Everywhere we go, photographer Cristian Brunelli and I, heads swivel and mouths drop.
Work duties are abandoned, conversations cease and photo requests come thick and fast. If a car’s supercar credentials are judged by the number of stares it attracts, then BMW’s new i8 goes straight to the top of the class.
It’s going to need more than a fancy suit and a nomination to the Green Party, though. While the i8’s ecological credentials provide a key point of difference, there are some serious sports car rivals at its $299,000 price point, including Porsche’s new 911 GTS and Mercedes-AMG’s forthcoming GT, not to mention Audi’s evergreen R8.
BMW has an uphill battle on its hands. Ever since it replaced its ‘ultimate driving machine’ mantra with the somewhat ambiguous ‘efficient dynamics’ the odd crack has appeared in its once impregnable reputation for dynamic excellence. It hasn’t dropped the ball by any means, but there has been the odd fumble. Can it successfully deliver one of the more ambitious production car projects of recent times?
As hinted in the opening paragraph, one area where it’s nailed it is looks, the i8 bringing styling previously only seen on motor show stands and in science fiction movies to the public road.
Even non-car enthusiasts somehow instinctively know it’s something out of the ordinary. Gullwing doors help the sense of occasion but, combined with high sills, mean no-one is going to win any awards for elegance when entering or exiting the i8.
Once inside, the forward-set driving position is comfortable with excellent forward vision, though thick A-pillars create large front-three-quarter blind spots. The interior itself continues the concept-car vibe, with a TFT instrument display and a wavy, layered dashboard that looks like it was designed by Salvador Dali.
At night, thin noodles of fluorescent blue make you feel like you’re sitting in one of those light suits from the movie TRON.
As long as there’s juice in the 7.1kWh lithium-ion battery, pressing the start button and selecting drive allows you to set off in silence, feeling for all the world like George Jetson, though even son Elroy would struggle to fit in the i8’s near-useless rear seats. And you can forget bringing Astro along, there’s barely space for a wallet and phone.
With a fully-charged battery BMW claims an electric-only range of 37km, which is more like 25km in the real world. A full charge takes just under three hours from a conventional outlet or less than two using one of BMW’s ‘i Wallboxes’.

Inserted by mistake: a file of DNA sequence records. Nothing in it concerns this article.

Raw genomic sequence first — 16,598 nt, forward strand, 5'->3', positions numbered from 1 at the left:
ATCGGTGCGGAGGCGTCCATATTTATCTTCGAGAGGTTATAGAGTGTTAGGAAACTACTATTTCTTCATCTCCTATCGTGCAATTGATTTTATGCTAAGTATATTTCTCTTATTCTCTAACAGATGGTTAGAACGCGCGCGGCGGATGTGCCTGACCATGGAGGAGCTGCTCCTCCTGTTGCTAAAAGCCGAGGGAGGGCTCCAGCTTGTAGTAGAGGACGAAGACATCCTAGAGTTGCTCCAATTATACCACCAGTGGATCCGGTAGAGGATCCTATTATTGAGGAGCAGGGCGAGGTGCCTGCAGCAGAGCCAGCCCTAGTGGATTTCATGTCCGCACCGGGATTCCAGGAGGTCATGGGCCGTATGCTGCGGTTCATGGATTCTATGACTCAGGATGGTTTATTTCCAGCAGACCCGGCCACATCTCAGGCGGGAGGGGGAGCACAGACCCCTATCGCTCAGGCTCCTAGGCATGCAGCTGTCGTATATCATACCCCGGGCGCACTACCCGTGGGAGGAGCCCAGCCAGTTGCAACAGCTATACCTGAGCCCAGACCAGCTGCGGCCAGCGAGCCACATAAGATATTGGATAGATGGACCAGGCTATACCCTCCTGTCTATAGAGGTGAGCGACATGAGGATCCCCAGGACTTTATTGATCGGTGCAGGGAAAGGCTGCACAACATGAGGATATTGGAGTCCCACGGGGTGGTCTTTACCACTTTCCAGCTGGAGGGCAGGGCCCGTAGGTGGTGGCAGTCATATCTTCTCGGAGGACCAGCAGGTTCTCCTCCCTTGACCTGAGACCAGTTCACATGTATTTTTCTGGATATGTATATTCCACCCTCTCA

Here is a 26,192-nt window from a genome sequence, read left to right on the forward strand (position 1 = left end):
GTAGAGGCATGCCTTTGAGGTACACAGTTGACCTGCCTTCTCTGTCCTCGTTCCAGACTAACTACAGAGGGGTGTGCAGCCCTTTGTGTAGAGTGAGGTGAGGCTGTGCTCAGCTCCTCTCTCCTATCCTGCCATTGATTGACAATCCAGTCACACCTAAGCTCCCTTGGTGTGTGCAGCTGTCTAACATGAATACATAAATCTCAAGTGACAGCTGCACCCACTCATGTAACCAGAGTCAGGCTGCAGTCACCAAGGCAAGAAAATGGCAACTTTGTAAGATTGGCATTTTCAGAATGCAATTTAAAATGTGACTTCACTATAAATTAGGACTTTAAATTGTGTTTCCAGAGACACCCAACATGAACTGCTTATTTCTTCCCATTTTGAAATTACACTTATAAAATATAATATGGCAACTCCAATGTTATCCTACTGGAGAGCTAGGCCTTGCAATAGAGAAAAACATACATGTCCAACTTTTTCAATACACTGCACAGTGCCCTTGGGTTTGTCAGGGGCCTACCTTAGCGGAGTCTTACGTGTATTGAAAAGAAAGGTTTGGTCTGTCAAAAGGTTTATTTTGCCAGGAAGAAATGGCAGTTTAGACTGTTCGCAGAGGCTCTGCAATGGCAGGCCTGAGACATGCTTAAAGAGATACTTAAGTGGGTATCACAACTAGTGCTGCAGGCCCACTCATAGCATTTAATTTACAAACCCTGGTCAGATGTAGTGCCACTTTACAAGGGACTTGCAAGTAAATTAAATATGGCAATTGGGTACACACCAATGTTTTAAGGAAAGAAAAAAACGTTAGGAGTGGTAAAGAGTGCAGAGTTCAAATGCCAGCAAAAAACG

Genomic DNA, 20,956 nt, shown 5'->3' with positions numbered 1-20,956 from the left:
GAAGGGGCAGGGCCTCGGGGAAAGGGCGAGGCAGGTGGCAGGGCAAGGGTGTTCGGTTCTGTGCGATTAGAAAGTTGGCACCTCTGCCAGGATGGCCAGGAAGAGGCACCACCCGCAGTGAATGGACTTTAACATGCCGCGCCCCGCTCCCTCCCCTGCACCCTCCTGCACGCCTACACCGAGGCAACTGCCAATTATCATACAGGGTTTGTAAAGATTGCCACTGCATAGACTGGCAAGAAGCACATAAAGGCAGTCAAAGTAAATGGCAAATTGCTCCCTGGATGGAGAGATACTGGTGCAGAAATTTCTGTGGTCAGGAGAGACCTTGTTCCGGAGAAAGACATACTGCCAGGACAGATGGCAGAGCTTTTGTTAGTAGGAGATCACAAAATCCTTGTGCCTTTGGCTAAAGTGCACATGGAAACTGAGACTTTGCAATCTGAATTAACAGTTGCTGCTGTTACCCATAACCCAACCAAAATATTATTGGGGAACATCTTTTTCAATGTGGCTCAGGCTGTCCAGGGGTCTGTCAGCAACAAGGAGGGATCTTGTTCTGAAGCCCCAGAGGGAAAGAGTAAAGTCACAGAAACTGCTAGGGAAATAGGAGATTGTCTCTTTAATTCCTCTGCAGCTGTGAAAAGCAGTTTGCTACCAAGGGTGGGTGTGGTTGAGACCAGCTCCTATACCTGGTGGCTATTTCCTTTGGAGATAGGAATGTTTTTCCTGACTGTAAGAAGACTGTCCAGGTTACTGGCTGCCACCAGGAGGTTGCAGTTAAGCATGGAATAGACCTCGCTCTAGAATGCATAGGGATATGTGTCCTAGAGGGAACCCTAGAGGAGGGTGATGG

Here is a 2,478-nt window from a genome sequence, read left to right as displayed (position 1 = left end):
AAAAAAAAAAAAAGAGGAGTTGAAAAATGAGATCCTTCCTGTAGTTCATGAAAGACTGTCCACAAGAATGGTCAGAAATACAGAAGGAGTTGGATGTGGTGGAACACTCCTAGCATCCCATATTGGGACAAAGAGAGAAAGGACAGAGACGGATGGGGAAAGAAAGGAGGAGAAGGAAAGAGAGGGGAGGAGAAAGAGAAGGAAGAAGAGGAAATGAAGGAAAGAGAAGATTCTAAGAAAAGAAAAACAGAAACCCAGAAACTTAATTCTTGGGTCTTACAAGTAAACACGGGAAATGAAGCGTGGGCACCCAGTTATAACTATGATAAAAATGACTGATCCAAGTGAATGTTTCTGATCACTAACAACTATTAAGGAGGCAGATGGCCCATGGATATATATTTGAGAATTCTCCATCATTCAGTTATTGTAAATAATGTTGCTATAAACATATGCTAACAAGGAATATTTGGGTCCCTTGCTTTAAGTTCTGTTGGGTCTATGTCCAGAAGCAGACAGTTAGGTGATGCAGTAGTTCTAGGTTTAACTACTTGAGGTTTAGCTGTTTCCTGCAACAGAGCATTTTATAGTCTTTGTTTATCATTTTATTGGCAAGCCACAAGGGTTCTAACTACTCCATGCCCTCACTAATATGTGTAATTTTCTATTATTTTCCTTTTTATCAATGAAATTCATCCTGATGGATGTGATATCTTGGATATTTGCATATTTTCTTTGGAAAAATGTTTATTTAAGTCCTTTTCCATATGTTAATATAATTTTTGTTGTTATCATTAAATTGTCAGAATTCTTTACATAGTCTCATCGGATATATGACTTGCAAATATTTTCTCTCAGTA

Locked in ‘eDrive’ mode, with the 96kW electric motor powering the front wheels, performance feels intentionally restrained in order to provide a decent range, though 250Nm available from standstill means off-the-line acceleration is reasonable and top speed is 120km/h on batteries alone.
In this mode the i8 emits a cool futuristic whine, though it must be artificial given it’s perfectly capable of operating in complete silence. Should the charge drop too low the 170kW/320Nm 1.5-litre turbocharged three-cylinder automatically fires into life – instantly converting the i8 from front- to all-wheel drive – until the batteries are full enough to resume EV travel.
The transition is seamless, though the way the petrol engine clatters into life like a small diesel (from outside, at least) does ruin the illusion of cool somewhat. The ability to control the energy flow quickly alters your driving habits.
Suddenly, ‘lift and coast’ becomes more than just something Martin Brundle waffles on about during F1 telecasts; it’s a vital tool in your driving arsenal. Whenever you’re coasting or braking you’re charging the batteries, so you begin looking for any opportunity to do so in order to gain ‘free’ kilometres. Your brake and throttle inputs become smoother, you anticipate more – in short, you become a better driver.
The i8’s greatest low-speed flaws are difficult-to-modulate brakes and a rather abrupt ride; it’s probably no worse than anything else in this segment, but to jiggle along in silence, rather than serenaded by a purring V10, feels slightly unusual.
At highway speeds the ride improves and only persistent tyre roar spoils the calm.
Higher speeds largely negate the benefits of the hybrid system, but the electrical energy pays dividends when it comes to overtaking, the i8 surging from 80-120km/h in an HSV GTS-matching 2.58sec.
At the dragstrip BMW’s eco warrior continues to punch beyond its 266kW/570Nm, nailing 0-100km/h in 4.46sec (more or less matching BMW’s claim) and a 12.62sec quarter at 183.22km/h. Extracting the numbers isn’t the work of a moment though.